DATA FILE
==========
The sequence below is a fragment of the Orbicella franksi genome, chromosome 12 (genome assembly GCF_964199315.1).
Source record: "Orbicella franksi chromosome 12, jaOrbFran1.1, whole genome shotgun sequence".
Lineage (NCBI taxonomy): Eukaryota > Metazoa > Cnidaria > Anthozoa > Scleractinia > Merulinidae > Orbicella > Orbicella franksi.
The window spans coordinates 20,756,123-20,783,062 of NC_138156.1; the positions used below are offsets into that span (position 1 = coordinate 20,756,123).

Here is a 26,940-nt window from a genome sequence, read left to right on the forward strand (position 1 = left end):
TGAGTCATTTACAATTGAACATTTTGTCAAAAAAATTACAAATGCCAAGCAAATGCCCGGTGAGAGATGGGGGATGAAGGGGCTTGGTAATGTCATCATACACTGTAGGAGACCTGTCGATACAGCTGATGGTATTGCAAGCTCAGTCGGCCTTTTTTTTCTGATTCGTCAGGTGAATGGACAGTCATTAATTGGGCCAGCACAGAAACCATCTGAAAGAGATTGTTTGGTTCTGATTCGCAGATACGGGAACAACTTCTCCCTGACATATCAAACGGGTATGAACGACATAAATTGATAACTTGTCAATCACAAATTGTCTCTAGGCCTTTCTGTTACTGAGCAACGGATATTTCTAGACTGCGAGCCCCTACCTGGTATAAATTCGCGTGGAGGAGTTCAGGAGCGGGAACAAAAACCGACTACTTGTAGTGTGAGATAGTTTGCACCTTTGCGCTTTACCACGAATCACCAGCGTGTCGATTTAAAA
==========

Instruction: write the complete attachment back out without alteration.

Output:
The sequence below is a fragment of the Orbicella franksi genome, chromosome 12 (genome assembly GCF_964199315.1).
Source record: "Orbicella franksi chromosome 12, jaOrbFran1.1, whole genome shotgun sequence".
Lineage (NCBI taxonomy): Eukaryota > Metazoa > Cnidaria > Anthozoa > Scleractinia > Merulinidae > Orbicella > Orbicella franksi.
The window spans coordinates 20,756,123-20,783,062 of NC_138156.1; the positions used below are offsets into that span (position 1 = coordinate 20,756,123).

Here is a 26,940-nt window from a genome sequence, read left to right on the forward strand (position 1 = left end):
TGAGTCATTTACAATTGAACATTTTGTCAAAAAAATTACAAATGCCAAGCAAATGCCCGGTGAGAGATGGGGGATGAAGGGGCTTGGTAATGTCATCATACACTGTAGGAGACCTGTCGATACAGCTGATGGTATTGCAAGCTCAGTCGGCCTTTTTTTTCTGATTCGTCAGGTGAATGGACAGTCATTAATTGGGCCAGCACAGAAACCATCTGAAAGAGATTGTTTGGTTCTGATTCGCAGATACGGGAACAACTTCTCCCTGACATATCAAACGGGTATGAACGACATAAATTGATAACTTGTCAATCACAAATTGTCTCTAGGCCTTTCTGTTACTGAGCAACGGATATTTCTAGACTGCGAGCCCCTACCTGGTATAAATTCGCGTGGAGGAGTTCAGGAGCGGGAACAAAAACCGACTACTTGTAGTGTGAGATAGTTTGCACCTTTGCGCTTTACCACGAATCACCAGCGTGTCGATTTAAAA